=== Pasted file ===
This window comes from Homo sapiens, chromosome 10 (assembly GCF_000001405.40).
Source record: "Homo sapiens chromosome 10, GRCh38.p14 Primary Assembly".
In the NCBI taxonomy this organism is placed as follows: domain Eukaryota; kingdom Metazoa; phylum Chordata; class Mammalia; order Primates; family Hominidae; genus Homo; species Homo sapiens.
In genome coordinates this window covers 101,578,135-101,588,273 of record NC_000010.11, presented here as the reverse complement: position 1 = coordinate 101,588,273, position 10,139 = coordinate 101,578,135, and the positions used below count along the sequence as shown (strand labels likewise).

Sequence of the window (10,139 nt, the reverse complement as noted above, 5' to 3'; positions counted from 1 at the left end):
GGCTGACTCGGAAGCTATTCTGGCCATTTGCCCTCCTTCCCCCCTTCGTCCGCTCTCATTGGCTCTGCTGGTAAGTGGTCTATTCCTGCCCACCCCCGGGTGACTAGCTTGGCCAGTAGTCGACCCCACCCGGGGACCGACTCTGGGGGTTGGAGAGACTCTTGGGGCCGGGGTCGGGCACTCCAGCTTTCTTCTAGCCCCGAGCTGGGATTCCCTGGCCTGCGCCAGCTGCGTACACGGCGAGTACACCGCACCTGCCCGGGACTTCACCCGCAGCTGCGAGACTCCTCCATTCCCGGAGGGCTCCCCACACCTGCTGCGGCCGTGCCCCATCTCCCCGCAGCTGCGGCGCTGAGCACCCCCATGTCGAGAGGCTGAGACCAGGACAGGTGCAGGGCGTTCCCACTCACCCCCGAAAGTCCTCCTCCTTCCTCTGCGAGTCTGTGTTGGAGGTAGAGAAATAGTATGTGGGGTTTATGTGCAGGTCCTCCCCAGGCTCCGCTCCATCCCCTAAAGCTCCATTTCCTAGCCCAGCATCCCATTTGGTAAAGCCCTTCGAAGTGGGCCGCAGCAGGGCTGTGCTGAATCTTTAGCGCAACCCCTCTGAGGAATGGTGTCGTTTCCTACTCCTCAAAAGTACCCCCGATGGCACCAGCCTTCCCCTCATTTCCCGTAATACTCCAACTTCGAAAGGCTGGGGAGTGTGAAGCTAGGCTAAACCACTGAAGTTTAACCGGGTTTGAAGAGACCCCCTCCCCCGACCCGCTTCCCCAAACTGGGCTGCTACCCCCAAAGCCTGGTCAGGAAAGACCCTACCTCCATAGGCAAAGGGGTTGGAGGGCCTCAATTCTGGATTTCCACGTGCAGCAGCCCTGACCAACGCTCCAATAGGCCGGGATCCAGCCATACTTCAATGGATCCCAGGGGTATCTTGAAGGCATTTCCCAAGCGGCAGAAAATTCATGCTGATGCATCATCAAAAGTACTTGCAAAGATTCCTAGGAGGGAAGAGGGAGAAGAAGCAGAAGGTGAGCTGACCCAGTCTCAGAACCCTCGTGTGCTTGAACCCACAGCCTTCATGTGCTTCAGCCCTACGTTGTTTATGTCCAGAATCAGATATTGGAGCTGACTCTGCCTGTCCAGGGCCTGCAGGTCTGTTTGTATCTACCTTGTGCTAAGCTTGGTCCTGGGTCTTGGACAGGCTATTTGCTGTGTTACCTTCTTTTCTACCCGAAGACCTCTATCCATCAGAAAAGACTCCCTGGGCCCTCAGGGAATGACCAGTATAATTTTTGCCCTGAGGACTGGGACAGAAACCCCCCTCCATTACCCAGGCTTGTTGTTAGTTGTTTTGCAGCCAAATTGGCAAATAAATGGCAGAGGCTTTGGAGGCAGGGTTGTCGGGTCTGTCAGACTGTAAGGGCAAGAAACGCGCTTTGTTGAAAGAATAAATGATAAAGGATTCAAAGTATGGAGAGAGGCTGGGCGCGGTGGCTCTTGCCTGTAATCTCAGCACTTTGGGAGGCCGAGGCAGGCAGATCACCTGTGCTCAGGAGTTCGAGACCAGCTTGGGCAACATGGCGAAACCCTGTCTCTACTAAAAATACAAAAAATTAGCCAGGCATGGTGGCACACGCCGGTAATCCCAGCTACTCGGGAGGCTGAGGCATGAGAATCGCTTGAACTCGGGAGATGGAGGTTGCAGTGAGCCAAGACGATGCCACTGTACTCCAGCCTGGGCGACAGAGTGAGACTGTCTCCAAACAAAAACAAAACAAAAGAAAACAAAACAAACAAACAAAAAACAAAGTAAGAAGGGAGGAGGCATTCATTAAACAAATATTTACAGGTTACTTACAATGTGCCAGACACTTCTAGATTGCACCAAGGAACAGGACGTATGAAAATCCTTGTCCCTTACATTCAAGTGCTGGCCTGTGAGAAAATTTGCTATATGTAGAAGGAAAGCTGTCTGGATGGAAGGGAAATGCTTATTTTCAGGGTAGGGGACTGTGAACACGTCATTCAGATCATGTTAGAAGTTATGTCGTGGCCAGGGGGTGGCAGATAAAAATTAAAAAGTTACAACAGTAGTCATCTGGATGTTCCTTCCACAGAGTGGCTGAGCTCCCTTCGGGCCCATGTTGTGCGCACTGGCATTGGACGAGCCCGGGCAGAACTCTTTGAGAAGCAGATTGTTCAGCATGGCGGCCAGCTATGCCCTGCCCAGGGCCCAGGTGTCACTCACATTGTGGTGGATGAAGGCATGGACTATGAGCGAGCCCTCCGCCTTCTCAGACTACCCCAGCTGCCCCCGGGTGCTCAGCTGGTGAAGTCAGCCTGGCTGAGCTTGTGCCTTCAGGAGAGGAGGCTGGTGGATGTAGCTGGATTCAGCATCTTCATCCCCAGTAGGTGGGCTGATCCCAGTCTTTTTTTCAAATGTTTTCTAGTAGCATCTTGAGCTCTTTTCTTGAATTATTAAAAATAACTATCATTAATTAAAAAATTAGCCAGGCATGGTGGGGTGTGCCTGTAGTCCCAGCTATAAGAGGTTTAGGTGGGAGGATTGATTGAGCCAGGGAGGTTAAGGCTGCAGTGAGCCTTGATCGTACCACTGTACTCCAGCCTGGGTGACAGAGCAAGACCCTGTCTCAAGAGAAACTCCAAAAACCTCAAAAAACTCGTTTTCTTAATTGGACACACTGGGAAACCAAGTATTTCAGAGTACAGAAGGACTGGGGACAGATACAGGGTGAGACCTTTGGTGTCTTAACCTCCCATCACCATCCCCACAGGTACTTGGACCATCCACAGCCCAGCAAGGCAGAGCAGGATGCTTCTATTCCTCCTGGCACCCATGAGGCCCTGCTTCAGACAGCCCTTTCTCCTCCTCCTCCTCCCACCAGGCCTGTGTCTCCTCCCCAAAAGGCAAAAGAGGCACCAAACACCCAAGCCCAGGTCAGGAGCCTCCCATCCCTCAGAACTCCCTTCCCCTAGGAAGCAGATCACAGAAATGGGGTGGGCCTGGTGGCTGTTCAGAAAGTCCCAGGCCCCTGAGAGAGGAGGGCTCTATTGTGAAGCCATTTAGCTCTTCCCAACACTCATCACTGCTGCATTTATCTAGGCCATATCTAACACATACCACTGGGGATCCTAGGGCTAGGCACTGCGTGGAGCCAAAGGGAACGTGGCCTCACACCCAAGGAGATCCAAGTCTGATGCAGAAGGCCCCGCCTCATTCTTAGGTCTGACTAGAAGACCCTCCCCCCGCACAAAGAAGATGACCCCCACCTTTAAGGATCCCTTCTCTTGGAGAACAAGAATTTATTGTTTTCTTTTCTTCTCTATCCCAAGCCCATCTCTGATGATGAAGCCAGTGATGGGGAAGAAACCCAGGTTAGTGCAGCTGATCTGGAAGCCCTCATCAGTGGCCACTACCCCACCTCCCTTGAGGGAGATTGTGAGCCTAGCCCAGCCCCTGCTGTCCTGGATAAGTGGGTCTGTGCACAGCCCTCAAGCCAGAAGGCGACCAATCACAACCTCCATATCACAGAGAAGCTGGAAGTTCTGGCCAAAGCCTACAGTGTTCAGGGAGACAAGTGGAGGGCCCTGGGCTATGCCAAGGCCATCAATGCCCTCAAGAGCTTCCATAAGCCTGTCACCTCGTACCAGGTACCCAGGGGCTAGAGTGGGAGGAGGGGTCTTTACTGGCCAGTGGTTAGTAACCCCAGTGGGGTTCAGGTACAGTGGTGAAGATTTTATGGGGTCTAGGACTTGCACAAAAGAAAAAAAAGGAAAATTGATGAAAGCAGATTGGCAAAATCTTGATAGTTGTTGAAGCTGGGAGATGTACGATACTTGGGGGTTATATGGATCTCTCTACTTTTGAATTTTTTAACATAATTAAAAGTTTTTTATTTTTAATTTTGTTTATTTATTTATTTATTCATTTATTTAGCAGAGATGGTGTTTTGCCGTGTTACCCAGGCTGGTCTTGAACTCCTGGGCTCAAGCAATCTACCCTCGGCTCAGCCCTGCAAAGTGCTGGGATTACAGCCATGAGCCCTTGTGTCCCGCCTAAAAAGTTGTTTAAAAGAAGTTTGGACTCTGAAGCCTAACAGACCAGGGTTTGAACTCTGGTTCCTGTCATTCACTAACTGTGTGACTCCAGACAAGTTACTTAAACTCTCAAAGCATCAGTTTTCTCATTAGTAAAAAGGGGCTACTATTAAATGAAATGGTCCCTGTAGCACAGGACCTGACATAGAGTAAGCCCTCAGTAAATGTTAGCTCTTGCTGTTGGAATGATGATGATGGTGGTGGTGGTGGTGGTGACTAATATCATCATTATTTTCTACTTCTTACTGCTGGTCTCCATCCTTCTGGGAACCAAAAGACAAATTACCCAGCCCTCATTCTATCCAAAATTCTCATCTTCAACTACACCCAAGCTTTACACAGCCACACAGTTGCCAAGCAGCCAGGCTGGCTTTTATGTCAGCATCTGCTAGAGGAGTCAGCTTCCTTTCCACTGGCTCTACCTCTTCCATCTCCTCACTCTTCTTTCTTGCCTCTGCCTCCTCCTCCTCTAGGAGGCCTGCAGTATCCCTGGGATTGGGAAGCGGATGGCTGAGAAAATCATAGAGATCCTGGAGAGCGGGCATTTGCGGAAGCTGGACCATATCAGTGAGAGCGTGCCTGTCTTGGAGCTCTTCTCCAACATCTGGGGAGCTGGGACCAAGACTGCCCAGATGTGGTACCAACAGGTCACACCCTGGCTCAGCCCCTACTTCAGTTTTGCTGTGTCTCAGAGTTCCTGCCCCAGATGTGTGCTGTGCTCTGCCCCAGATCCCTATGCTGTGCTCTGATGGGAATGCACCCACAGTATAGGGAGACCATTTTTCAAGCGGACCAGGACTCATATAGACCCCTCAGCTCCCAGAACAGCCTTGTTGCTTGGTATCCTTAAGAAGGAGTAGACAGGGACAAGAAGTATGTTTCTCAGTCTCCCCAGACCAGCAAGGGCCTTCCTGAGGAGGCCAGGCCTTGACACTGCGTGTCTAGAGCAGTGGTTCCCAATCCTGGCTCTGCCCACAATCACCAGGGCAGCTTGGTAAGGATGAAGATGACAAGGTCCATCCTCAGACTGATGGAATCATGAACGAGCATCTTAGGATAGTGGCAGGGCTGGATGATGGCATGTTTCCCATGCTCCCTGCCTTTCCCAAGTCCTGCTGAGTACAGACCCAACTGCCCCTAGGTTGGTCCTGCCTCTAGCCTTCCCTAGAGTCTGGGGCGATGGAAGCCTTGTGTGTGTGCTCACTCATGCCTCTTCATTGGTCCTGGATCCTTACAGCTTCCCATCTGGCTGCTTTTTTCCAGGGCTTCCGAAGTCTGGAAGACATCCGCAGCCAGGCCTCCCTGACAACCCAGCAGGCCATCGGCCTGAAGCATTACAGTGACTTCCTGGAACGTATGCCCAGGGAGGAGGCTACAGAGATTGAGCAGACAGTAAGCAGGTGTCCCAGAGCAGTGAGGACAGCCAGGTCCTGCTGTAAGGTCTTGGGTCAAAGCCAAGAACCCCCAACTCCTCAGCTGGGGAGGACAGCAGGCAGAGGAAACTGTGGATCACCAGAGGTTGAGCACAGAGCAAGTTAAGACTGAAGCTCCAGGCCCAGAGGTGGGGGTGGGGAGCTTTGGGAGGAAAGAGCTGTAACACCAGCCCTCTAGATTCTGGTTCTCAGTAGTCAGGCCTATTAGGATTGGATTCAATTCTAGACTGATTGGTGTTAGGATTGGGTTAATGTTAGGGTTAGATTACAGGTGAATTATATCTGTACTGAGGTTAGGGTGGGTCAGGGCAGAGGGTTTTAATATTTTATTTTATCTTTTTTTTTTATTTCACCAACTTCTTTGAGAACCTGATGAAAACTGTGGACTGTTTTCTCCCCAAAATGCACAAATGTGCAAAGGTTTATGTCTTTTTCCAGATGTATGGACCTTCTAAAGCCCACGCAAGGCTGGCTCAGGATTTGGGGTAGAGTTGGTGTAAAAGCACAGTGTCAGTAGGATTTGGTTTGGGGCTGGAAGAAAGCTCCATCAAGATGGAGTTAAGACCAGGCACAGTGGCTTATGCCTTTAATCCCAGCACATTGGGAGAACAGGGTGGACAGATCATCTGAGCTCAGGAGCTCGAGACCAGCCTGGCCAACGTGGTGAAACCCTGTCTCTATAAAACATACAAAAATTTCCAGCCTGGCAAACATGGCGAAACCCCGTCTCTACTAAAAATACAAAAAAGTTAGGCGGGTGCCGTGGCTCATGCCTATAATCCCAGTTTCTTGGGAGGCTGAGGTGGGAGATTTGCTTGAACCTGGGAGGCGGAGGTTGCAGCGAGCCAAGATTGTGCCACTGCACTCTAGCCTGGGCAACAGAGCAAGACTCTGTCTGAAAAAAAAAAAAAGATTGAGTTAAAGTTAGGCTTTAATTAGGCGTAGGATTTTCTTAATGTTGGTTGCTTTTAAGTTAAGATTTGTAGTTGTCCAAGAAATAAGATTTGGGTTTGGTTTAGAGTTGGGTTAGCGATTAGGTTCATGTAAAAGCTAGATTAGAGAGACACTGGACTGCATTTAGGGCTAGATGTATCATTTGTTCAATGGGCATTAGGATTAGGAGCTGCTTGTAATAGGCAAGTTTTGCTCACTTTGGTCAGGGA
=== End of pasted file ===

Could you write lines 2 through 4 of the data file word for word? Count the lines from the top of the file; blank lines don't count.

Source record: "Homo sapiens chromosome 10, GRCh38.p14 Primary Assembly".
In the NCBI taxonomy this organism is placed as follows: domain Eukaryota; kingdom Metazoa; phylum Chordata; class Mammalia; order Primates; family Hominidae; genus Homo; species Homo sapiens.
In genome coordinates this window covers 101,578,135-101,588,273 of record NC_000010.11, presented here as the reverse complement: position 1 = coordinate 101,588,273, position 10,139 = coordinate 101,578,135, and the positions used below count along the sequence as shown (strand labels likewise).